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Hong Kong Heritage Museum
Hong Kong Heritage Museum Review
This fabulous museum is Hong Kong's largest, yet it still seems a well-kept secret: chances are you'll have most of its 10 massive galleries to yourself. They ring an inner courtyard, which pours light into the lofty entrance hall.
The New Territories Heritage Hall is packed with local history—6,000 years of it. See life as it was in beautiful dioramas of traditional villages—one on land, the other on water (with houses on stilts). The last gallery documents the rise of massive urban New Towns. There's even a computer game that let's you design your own.
In the T.T. Tsui Gallery of Chinese Art, exquisite antique Chinese glass, ceramics, and bronzes fill nine hushed second-floor rooms. The curators have gone for quality over quantity. Look for the 4-foot-tall terra-cotta Horse and Rider, a beautiful example of the figures enclosed in tombs in the Han Dynasty (206 BC–AD 220). The Tibetan religious statues and thankga paintings are unique in Hong Kong.
The Cantonese Opera Heritage Hall is all singing, all dancing, and utterly hands-on. The symbolic costumes, tradition-bound stories, and stylized acting of Cantonese opera can be impenetrable: the museum provides simple explanations and stacks of artifacts, including century-old sequined costumes that put Vegas to shame. Don't miss the virtual makeup display, where you get your on-screen face painted like an opera character's.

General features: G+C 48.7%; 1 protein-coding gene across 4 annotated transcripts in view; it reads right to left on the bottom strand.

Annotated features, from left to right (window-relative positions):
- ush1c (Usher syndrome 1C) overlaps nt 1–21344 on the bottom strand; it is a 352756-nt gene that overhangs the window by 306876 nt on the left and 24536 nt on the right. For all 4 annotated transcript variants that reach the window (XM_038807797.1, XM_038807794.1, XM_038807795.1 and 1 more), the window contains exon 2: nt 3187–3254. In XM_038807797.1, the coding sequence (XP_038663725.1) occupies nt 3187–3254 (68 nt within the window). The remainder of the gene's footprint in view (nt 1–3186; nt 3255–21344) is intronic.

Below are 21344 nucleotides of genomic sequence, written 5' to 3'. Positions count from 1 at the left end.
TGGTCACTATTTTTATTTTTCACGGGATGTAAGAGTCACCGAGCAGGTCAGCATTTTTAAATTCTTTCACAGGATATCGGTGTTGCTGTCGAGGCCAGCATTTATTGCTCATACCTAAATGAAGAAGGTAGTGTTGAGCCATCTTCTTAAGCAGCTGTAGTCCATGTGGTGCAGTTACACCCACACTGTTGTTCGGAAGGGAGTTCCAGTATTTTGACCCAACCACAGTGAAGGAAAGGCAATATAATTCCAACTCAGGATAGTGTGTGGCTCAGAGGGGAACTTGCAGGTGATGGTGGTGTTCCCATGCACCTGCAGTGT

Kids love the Children's Discovery Gallery, where hands-on activities for 4- to 10-year-olds include putting a broken "archaeological find" together. The Hong Kong Toy Story charts more than a century of local toys.
Look for the audio tours in English, which are available for special exhibitions.
There's lots of ground to cover: Prioritize the New Territories Heritage, the T.T. Tsui Gallery, and the Cantonese Opera Halls, all permanent displays, and do the temporary history and art exhibitions if energy levels permit.
The museum is a five-minute signposted walk from Che Kung Temple station. If the weather's good, walk back along the leafy riverside path that links the museum with Sha Tin station, in New Town Plaza mall, 15 minutes away.
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